Monday, February 25, 2013

...and Goodbye February.

This is my attempt at writing a shorter blog post, in an effort to get one more in before the end of February rushes up to meet us. 
I have been a bit distracted this month by the arrival of these two. Aren't they adorable. But don't worry. I haven't quite lost the plot. They are not here to stay; I am just fostering them for a month until they are old enough to live independently as someone's pet.

Earlier this month, a litter of nine pups were abandoned on the step of our vet's clinic. They were
only three and a half weeks old, with their eyes barely open, and they needed to be bottle fed, which was much too time-consuming for a vet who is already stretched to her limit. So she asked people to foster them for a month, so Toby (brown one) and Suzie(black) came home with us. 

They have been no trouble at all. Right from the start they slept through the night, curled up on a heated wheat-bag for warmth, and glad of one another's company I'm sure. I borrowed a big cage for them to live in to keep them safe from our other animals, but our big dogs are almost scared of them. Miki hides behind Chris' chair when they are awake, and the cats are only just beginning to go in the room where they are.

They have come on really well. They eat solid food now, though usually in such a frenzy that half of it end up on the floor! 

Toby barked for the first time this week. A proper "wuff, wuff" instead of his usual squeak. I think he was almost as surprised as we were.

I love this picture of Suzie. They are not, of course, house trained yet, so at meal times I have cordoned off a small area where they can walk around and explore, without wandering onto the carpet. The floor is all stone, so rather cold,  and Suzie didn't like it, so when she found my bag of knitting under the table, she sat on it and dared me to make her move!

I have been busy in the kitchen again, making more marmalade and also some piccalilli and hot chili and ginger jam. We don't use a lot of the pickles ourselves, but I made piccalilli for the first time at Christmas, and my customers keep asking me when I am going to make some more, and I can always sell as much of the hot one as I care to make.

Two week ago we had our first trip to a Spanish cinema to see the new film of Les Misérables. It was a funny little place set right on a corner on a roundabout! We bought our ticket at a tiny hole-in-the-wall on the front of the building and made our way into an empty room. 

There were seven of us, so we chose our seats and eventually a dozen or so more people came in just as the film started. All the songs were in English which was good, but the little speech that there was in it, was dubbed into Spanish. I had bought a CD of the film track so I was familiar with the story and we really enjoyed it. I love the music. We are singing the finale song as part of our summer concert with our choir this season.

We have also done some work in the garden. There is little ground for actual planting in, but we had a row of three trees each in a pot, ranged along the fence between our front garden and next door. Two of these had died. Their pots were too small, and they dried out very fast. So we went to the garden centre and bought three more, and we have moved them to across the front of our garage, as they used to get swamped each summer by our neighbour's incarvillea. It is very beautiful, but a very vigorous grower, and she is not around to cut it back very often. We managed to save the bottle-brush tree that was there when we moved in, by cutting it back quite a lot, and watering it regularly. Now it is flanked by a  kumquat bush on one side, and a tall thin tree with pretty pink foliage on the other. We also bought what I know as a 'potato tree' which has deep blue flowers on it. (I must remember to look up it's proper name). We decided this looked better on the corner of the house by the front steps. They are all coping well so far, despite the very cold wind this week, and our first proper rain since the floods in September.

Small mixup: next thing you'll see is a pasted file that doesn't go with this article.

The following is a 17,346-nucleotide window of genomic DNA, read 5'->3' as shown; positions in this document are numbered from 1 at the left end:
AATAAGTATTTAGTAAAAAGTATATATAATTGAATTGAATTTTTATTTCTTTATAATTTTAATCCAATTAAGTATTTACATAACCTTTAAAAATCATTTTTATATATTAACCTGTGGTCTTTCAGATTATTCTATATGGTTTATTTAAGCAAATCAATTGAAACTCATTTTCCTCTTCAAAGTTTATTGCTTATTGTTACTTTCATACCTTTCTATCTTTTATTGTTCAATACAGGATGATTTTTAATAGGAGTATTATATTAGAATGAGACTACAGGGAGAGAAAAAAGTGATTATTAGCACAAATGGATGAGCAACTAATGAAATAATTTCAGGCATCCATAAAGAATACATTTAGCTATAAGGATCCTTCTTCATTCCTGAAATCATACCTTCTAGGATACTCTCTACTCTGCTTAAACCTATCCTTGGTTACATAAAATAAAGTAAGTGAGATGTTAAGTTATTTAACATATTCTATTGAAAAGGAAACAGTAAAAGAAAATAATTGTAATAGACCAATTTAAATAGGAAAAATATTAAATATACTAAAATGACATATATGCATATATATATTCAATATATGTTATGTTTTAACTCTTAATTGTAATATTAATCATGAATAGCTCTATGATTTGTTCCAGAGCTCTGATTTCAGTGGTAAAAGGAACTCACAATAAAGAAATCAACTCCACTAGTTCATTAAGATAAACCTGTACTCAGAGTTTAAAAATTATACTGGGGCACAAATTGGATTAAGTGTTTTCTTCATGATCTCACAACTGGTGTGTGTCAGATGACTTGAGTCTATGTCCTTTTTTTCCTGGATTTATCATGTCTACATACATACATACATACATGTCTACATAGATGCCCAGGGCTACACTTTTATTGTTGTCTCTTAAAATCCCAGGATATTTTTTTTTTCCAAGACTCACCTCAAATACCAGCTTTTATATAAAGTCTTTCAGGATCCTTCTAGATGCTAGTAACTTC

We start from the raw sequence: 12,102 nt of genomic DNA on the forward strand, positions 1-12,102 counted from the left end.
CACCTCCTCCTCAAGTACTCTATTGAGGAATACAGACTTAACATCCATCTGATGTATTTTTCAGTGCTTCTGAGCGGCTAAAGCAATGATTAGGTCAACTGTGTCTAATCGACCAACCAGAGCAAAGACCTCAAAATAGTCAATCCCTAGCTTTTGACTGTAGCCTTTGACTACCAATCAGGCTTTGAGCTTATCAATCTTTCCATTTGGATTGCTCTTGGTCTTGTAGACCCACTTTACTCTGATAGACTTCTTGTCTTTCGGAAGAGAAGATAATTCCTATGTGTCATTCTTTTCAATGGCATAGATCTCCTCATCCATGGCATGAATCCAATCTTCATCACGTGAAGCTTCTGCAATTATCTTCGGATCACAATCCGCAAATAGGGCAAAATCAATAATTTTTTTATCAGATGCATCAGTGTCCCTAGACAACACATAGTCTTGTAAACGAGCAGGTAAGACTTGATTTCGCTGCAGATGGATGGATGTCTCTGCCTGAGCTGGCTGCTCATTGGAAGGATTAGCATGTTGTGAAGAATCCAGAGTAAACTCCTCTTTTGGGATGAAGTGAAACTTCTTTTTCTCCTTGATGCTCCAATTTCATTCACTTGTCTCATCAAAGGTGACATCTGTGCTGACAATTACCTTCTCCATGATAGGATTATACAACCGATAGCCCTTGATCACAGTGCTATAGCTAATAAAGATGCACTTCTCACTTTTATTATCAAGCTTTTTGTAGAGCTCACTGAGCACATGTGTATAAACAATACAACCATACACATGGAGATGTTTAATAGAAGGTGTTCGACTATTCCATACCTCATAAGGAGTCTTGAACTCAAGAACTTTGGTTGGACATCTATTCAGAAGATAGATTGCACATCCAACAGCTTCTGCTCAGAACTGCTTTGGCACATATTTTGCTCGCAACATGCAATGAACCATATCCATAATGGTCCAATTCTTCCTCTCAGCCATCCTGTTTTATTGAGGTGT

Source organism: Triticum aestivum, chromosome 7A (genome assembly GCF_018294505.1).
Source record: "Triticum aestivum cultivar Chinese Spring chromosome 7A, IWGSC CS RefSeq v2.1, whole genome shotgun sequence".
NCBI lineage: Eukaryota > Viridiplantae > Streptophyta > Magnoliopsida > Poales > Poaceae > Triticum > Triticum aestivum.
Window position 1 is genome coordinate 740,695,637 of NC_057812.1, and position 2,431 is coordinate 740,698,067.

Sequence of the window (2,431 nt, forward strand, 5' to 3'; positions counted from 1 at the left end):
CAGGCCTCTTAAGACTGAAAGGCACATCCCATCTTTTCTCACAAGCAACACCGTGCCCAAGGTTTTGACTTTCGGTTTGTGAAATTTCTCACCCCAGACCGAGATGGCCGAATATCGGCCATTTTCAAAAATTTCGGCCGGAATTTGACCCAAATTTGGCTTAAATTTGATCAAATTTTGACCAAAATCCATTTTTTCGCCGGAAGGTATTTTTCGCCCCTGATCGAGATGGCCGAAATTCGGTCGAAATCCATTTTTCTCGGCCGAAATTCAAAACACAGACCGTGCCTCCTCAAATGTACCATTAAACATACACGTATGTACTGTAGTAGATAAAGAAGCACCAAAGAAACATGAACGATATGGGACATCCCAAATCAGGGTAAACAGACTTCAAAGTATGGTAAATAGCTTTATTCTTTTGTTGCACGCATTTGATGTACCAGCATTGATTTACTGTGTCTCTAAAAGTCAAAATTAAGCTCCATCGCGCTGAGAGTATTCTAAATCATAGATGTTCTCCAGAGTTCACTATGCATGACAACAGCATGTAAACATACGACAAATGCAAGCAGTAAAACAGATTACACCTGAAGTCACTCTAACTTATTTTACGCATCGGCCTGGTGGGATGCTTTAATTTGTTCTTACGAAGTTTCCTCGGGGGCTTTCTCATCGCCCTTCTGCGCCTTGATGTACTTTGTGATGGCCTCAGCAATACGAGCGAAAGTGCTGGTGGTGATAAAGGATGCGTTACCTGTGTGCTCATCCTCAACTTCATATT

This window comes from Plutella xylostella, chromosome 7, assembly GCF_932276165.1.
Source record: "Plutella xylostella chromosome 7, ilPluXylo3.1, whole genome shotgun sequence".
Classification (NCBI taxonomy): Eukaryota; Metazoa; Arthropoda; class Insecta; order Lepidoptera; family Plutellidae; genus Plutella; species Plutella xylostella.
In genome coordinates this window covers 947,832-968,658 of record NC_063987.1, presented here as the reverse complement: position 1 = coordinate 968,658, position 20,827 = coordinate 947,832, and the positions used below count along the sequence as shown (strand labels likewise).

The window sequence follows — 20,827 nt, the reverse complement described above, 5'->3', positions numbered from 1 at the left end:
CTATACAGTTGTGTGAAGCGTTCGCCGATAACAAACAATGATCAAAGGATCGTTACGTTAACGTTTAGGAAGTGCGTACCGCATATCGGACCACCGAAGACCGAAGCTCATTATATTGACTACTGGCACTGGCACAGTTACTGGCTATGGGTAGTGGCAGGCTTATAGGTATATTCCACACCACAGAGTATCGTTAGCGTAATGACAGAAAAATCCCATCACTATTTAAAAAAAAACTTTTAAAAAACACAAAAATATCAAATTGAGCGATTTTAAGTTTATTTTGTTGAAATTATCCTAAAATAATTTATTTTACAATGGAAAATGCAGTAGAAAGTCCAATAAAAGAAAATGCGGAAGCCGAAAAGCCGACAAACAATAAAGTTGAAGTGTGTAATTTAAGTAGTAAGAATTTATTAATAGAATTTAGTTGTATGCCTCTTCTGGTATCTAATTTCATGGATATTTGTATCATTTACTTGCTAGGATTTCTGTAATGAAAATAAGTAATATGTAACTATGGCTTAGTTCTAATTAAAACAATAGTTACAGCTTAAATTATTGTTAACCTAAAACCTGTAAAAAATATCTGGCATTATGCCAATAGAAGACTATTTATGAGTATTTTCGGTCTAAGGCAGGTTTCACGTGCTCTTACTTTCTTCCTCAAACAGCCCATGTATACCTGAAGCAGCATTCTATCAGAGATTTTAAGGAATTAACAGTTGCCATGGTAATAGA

Our beautiful pink jasmine is in bloom again. It's heady scent fills the garden and the house and can be detected from way down the road. I have never known a plant have quite so many flowers on as this. We cut it almost down to the ground two years ago, but it is back covering all the front wall again. 
The sunny side has been in flower all week, and now the shadier side is opening up. Everyone who passes, comments on it, and we have given one or two people cuttings. I don't know how successful they have been though.
Well. I didn't manage a very short post did I, but at least it is a bit shorter than usual!

P.S. I now know that this is "Solanum erianthum", also known as salvadora or potato tree. Apparently it is a member of the deadly nightshade family. It's pretty anyway!

Sunday, February 10, 2013

Hello February!

Yes I know we are a third of the way through February now, but this is the first time I have visited my blog this month. I have been busy in a fairly non-productive sort of way, and somehow the time just flies.
And not everything I do is non-productive. I was given a lovely bag of kumquats at the end of January, so I set about making kumquat jam. Last year I was not very taken with it as I thought it was too sweet (can jam be too sweet?) and rather lacking in flavour. This year I was more generous with the lemons I added to help set it, and I think the kumquats were not quite so ripe either, and the jam is really very good. It doesn't taste that different from marmalade, but there is very little peel once the fruit is cooked, so some people would like it for that. I have also been given a fresh bag of bitter oranges now so I must make marmalade again tomorrow before the fruit goes off.